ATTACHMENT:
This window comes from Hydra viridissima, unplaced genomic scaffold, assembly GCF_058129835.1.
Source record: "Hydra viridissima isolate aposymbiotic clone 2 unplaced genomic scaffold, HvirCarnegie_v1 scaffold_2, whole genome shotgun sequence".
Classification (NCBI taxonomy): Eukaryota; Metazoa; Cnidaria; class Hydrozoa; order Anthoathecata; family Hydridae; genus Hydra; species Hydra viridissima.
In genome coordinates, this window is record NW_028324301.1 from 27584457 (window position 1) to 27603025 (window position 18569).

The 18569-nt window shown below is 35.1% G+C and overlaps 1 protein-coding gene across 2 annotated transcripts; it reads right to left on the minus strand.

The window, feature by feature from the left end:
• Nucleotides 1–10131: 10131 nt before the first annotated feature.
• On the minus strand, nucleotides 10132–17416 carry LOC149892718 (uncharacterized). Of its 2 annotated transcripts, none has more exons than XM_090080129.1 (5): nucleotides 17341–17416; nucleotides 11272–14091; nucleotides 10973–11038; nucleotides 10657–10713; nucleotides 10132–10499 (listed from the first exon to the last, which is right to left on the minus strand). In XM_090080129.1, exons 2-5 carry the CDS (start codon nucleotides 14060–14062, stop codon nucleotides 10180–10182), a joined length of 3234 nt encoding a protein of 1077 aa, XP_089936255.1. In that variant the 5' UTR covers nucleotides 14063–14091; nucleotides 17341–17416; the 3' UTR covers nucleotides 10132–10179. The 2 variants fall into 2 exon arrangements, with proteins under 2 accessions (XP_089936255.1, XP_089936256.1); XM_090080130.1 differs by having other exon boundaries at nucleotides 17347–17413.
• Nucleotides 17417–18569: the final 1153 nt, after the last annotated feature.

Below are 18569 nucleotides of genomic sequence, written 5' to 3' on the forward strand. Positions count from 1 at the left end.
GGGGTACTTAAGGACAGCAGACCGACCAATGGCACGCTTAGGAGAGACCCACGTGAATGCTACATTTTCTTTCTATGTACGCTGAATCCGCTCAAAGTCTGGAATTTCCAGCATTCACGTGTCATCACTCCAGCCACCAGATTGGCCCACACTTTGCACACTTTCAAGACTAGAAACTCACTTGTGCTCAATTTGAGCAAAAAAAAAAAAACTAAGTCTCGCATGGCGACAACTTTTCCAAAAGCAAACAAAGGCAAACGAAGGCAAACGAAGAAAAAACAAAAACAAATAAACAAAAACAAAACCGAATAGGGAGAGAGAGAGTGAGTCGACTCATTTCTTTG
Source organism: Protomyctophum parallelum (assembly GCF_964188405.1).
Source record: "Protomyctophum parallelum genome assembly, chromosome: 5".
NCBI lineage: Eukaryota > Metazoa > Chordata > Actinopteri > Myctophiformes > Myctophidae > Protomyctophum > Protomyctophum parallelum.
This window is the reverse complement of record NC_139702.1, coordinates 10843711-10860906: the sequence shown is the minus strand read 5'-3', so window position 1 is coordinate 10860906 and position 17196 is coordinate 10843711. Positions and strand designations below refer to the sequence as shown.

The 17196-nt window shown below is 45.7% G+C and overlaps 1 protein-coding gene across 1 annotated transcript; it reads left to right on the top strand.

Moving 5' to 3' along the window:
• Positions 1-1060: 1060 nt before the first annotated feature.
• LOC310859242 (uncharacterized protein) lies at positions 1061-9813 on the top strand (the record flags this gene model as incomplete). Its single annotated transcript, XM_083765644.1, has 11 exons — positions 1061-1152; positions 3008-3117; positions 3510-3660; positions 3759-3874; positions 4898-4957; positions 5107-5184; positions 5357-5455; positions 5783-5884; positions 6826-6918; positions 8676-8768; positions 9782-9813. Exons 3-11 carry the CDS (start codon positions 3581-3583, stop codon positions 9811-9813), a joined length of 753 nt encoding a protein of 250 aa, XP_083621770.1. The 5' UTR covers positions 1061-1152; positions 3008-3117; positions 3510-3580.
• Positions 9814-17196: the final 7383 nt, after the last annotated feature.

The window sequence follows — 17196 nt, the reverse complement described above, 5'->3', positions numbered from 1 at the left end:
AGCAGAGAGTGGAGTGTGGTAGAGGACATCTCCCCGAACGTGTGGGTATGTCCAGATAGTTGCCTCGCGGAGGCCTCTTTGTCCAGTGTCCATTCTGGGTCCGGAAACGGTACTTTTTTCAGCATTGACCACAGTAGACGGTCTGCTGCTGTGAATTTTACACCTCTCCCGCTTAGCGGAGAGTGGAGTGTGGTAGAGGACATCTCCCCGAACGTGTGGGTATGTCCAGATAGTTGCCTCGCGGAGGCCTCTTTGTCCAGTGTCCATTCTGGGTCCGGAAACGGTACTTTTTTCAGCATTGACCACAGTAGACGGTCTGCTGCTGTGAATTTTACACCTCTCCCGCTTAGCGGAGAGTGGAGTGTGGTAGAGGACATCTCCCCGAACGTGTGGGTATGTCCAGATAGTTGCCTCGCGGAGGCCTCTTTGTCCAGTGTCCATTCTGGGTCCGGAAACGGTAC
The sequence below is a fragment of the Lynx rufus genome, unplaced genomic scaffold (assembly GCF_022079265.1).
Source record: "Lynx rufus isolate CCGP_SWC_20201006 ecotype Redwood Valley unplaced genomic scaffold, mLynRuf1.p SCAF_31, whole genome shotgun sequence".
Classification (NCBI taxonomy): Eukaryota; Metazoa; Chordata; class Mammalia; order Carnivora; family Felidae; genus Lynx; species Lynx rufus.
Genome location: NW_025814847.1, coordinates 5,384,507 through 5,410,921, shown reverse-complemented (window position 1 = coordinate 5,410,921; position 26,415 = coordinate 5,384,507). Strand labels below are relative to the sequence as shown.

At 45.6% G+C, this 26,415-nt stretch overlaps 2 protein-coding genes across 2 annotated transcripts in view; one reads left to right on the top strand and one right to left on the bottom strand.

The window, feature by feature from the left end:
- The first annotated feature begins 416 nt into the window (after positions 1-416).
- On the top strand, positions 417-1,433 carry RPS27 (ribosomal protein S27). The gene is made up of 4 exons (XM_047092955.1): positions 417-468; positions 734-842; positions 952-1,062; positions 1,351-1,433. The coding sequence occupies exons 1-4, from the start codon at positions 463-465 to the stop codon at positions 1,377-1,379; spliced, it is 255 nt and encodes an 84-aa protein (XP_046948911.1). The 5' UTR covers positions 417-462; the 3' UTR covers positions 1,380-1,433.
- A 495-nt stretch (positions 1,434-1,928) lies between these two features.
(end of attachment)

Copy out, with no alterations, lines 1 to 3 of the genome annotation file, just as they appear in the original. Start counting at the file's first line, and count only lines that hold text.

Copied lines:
This window comes from Hydra viridissima, unplaced genomic scaffold, assembly GCF_058129835.1.
Source record: "Hydra viridissima isolate aposymbiotic clone 2 unplaced genomic scaffold, HvirCarnegie_v1 scaffold_2, whole genome shotgun sequence".
Classification (NCBI taxonomy): Eukaryota; Metazoa; Cnidaria; class Hydrozoa; order Anthoathecata; family Hydridae; genus Hydra; species Hydra viridissima.